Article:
Enrollment limited to 15
  Prerequisite: C- or better in Public Policy and Law 123, 201, 202 or permission of instructor.
  NOTE: Contact Prof. Fulco for permission.
  This course will examine the interaction between the American social and legal systems in the treatment of race relations. The seminar will analyze major Supreme Court cases on equal rights and race relations with an emphasis on the historical and social contexts in which the decisions were rendered. The Socratic method will be used for many of the classes, placing importance on classroom discussion among the students and the lecturer. The goals of the course are to expose the students to the basis of the legal system and the development of civil rights legislations sharpen legal and critical analysis, improve oral expression, and develop a concise and persuasive writing style.
2113 PSYC-221-01 Research Design and Analysis 1.25 LEC Reuman,David A. MWF: 9:00AM-9:50AM TBA NUM  
  Enrollment limited to 36
  Prerequisite: C- or better in Psychology 101.
  An intensive study of the methods employed in understanding human and animal behavior as well as an introduction to the problems of psychological data evaluation. Some of the topics included will be the roles of observation, description, bias, hypotheses, theory, and non-reactive research. Consideration will also be given to descriptive techniques, including measures of central tendency, variability, and correlation. Problems will deal with hypothesis testing, group comparisons, frequency comparisons, and analysis of variance. Enrollment in lecture and each laboratory limited.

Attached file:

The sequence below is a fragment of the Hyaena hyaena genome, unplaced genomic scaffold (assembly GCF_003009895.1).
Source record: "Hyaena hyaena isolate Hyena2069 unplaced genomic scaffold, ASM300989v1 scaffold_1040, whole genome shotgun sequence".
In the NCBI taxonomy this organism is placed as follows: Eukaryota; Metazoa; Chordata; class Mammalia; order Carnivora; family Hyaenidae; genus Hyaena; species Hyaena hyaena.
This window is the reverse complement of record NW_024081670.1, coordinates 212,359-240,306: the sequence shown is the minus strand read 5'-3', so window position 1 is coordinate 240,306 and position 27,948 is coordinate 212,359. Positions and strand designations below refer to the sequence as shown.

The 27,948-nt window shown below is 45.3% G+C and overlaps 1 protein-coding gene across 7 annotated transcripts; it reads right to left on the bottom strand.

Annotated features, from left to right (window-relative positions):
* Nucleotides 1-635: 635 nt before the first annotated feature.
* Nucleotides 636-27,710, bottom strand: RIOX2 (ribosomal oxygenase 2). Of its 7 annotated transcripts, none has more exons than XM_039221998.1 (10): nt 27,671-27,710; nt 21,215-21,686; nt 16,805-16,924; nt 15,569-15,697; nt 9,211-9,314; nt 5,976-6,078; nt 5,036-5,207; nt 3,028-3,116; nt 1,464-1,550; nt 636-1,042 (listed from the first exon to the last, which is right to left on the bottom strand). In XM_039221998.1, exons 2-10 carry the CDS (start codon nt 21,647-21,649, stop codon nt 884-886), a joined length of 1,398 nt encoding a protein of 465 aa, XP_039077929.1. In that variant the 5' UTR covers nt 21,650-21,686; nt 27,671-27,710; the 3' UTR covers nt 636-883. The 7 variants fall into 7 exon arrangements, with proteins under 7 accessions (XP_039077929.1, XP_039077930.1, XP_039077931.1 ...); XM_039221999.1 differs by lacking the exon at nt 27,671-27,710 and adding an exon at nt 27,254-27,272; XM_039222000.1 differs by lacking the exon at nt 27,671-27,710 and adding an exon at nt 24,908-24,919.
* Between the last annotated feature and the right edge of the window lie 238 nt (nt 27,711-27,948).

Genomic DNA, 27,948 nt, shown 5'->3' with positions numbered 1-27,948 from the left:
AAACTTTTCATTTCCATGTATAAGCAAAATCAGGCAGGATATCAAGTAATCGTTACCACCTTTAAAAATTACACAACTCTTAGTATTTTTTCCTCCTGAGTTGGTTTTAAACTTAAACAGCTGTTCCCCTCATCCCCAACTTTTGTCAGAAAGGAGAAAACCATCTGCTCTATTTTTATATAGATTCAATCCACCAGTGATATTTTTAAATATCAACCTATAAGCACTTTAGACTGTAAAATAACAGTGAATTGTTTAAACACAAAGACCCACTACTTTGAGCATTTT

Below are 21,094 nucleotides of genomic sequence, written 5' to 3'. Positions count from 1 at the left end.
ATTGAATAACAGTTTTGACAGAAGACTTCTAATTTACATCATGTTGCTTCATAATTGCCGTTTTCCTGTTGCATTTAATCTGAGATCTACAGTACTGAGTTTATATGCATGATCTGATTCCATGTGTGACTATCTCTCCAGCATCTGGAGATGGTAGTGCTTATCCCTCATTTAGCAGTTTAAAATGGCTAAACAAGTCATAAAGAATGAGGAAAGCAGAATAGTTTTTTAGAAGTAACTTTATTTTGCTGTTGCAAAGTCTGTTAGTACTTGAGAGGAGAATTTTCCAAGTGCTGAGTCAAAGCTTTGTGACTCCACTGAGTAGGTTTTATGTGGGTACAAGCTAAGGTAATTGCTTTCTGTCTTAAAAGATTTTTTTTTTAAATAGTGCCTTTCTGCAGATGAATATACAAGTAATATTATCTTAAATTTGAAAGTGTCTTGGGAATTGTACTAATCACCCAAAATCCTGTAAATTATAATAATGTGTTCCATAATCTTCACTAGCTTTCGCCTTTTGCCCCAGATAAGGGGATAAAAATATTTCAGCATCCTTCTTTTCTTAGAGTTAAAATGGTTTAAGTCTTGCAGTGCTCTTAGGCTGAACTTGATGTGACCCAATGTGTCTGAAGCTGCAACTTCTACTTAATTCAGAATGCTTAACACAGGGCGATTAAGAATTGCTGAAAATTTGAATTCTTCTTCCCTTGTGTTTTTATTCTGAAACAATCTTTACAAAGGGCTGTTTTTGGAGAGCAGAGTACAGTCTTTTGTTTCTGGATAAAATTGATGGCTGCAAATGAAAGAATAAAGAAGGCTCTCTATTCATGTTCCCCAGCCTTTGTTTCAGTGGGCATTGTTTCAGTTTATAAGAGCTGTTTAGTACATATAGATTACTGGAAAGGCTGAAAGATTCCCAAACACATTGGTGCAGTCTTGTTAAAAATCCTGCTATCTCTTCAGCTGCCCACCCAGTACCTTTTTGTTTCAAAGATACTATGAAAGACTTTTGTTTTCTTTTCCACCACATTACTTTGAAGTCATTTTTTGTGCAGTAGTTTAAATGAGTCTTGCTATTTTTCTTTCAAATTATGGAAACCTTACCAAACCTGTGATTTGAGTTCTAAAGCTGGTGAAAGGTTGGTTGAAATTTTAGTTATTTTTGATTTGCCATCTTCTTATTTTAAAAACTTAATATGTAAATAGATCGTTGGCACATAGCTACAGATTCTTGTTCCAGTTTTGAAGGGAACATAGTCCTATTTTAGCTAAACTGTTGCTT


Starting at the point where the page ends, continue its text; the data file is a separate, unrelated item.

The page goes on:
2114 PSYC-221-20 Research Design and Analysis 1.25 LAB Senland,Amie K. M: 1:15PM-3:55PM TBA Y NUM  
  Enrollment limited to 18
  Prerequisite: C- or better in Psychology 101.
  An intensive study of the methods employed in understanding human and animal behavior as well as an introduction to the problems of psychological data evaluation. Some of the topics included will be the roles of observation, description, bias, hypotheses, theory, and non-reactive research. Consideration will also be given to descriptive techniques, including measures of central tendency, variability, and correlation. Problems will deal with hypothesis testing, group comparisons, frequency comparisons, and analysis of variance. Enrollment in lecture and each laboratory limited.
2115 PSYC-221-21 Research Design and Analysis 1.25 LAB Senland,Amie K. T: 1:30PM-4:10PM TBA NUM  
  Enrollment limited to 18
  Prerequisite: C- or better in Psychology 101.